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Decision 194/2018: Mr B and Glasgow City Council

Workforce Pay and Benefit Review: failure to respond within statutory timescales

Reference No: 201801778
Decision Date: 28 November 2018


Glasgow City Council (the Council) was asked for the handwritten notes regarding the planning/implementation of the Workforce Pay and Benefit Review (WPBR) from October 2005 to November 2006. This decision finds that the Council failed to respond to the requirement for review within the timescale allowed by the Freedom of Information (Scotland) Act 2002 (FOISA).

The Commissioner has ordered the Council to comply with the requirement for review.




10 August 2018

Mr B made an information request to Glasgow City Council.

7 September 2018

The Council responded to the information request.

11 September 2018

Mr B wrote to the Council, requiring a review of its decision.

Mr B did not receive a response to his requirement for review.

17 October 2018

Mr B wrote to the Commissioner's Office, stating that he was dissatisfied with the Council's failure respond and applying to the Commissioner for a decision in terms of section 47(1) of FOISA.

7 November 2018

The Council was notified in writing that an application had been received from Mr B and was invited to comment on the application.

15 November 2018

The Commissioner received submissions from the Council. These submissions are considered below.

Commissioner's analysis and findings

1. The Council confirmed that Mr B's requirement for review had been received. It explained that it had not been responded to because it had been quarantined as "spam" and that such an email is only held for 30 days and then deleted.

2. The Council acknowledged that this had happened before to one of Mr B's requests, as noted in Decision 012/2018. At that time, the Council's IT Department took steps to resolve the technical issues relating to the FOI Review Team's mailbox, to prevent emails being lost in this way.

3. The Council explained that the issue had recurred because of an upgrade applied to the filtering software (during the summer), which affected the measures put in place for the earlier version and meant that the Review Team was no longer getting the notifications it required. The Council confirmed that it had since applied a more specific fix concerning the email address in question, which would no longer be subject to "spam" filtering.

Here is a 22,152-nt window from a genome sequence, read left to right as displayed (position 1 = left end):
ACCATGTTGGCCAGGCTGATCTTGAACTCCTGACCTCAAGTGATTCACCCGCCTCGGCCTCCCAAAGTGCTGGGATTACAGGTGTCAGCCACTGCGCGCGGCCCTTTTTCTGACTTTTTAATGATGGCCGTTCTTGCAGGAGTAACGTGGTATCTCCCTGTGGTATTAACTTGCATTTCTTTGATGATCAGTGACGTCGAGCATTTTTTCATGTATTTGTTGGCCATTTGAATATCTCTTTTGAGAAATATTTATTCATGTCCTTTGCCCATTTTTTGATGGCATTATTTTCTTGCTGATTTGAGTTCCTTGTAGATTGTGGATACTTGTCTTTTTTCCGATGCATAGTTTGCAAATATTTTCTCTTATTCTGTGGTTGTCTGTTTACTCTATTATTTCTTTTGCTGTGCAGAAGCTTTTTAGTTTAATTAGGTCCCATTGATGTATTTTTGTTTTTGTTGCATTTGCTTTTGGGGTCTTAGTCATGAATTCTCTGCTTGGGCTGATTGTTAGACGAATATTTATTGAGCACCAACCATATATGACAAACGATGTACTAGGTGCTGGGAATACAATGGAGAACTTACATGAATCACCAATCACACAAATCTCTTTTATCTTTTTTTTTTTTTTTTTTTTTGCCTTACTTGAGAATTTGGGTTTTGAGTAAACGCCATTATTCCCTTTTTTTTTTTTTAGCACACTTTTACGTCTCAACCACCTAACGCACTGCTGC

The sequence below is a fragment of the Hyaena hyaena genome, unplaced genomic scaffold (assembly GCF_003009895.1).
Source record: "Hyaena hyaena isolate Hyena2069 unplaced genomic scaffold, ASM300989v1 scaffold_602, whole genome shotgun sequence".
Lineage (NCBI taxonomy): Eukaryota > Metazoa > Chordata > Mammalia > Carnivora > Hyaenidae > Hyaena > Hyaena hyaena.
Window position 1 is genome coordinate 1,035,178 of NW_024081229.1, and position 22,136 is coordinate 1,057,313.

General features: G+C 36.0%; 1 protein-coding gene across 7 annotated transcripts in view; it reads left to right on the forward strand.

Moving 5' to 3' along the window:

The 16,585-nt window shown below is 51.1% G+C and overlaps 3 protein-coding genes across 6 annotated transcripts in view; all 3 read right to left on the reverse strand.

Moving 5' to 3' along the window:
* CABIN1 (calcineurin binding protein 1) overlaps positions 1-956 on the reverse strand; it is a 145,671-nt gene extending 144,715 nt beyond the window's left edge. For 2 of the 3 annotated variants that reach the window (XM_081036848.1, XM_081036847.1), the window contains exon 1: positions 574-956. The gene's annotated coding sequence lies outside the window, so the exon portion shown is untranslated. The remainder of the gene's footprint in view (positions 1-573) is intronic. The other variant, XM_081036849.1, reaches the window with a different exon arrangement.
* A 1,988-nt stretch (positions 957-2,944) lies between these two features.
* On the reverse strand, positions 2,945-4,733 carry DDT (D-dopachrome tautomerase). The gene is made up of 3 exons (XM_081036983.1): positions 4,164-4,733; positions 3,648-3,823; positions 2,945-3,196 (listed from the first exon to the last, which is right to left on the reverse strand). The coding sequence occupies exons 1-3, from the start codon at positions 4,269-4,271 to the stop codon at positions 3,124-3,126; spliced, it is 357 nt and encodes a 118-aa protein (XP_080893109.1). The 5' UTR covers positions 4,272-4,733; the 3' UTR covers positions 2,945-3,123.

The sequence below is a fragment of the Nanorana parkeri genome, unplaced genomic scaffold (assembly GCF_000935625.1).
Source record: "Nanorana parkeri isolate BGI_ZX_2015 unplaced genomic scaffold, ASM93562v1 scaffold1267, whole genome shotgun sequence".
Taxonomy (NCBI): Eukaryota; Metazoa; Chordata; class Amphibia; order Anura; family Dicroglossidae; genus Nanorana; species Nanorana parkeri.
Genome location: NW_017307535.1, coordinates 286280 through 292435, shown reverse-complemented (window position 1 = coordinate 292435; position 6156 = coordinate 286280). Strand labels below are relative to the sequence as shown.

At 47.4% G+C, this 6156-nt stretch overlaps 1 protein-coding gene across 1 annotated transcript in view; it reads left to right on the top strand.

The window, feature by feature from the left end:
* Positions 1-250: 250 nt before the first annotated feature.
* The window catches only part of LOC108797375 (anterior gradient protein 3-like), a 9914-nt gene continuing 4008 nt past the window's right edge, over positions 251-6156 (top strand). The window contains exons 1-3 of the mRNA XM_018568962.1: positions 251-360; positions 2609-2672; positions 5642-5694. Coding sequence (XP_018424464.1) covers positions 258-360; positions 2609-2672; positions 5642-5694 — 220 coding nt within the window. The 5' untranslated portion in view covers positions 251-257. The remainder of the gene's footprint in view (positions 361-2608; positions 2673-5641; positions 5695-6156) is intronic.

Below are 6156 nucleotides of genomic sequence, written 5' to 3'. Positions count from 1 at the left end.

4. The Council confirmed, now that it was aware of Mr B's requirement for review, that it was being actioned and a response would be sent to him as soon as possible. This had not, however, been done by the date of this decision.

5. Section 21(1) of FOISA gives Scottish public authorities a maximum of 20 working days following the date of receipt of the requirement to comply with a requirement for review. This is subject to qualifications which are not relevant in this case.

6. It is a matter of fact that the Council did not provide a response to Mr B's requirement for review within 20 working days, so the Commissioner finds that it failed to comply with section 21(1) of FOISA.

7. The remainder of section 21 sets out the requirements to be followed by a Scottish public authority in carrying out a review. As no review has been carried out in this case, the Commissioner finds that the Council failed to discharge these requirements: he now requires a review to be carried out in accordance with section 21.

8. The Commissioner recommends that the Council considers whether it would be appropriate to apologise to Mr B for its failure to respond and the technical issues surrounding receipt of his emails.


The Commissioner finds that Glasgow City Council (the Council) failed to comply with Part 1 of the Freedom of Information (Scotland) Act 2002 (FOISA) in responding to the information request made by Mr B. In particular, the Council failed to respond to Mr B's requirement for review within the timescale laid down by sections 21(1) of FOISA.

The Commissioner requires the Council to provide a response to Mr B's requirement for review, by Monday 14 January 2019.


Should either Mr B or Glasgow City Council wish to appeal against this decision, they have the right to appeal to the Court of Session on a point of law only. Any such appeal must be made within 42 days after the date of intimation of this decision.


If Glasgow City Council (the Council) fails to comply with this decision, the Commissioner has the right to certify to the Court of Session that the Council has failed to comply. The Court has the right to inquire into the matter and may deal with the Council as if it had committed a contempt of court.

Euan McCulloch
Deputy Head of Enforcement

28 November 2018

PDF IconLink to PDF file of decision 194/2018 (167 kb)

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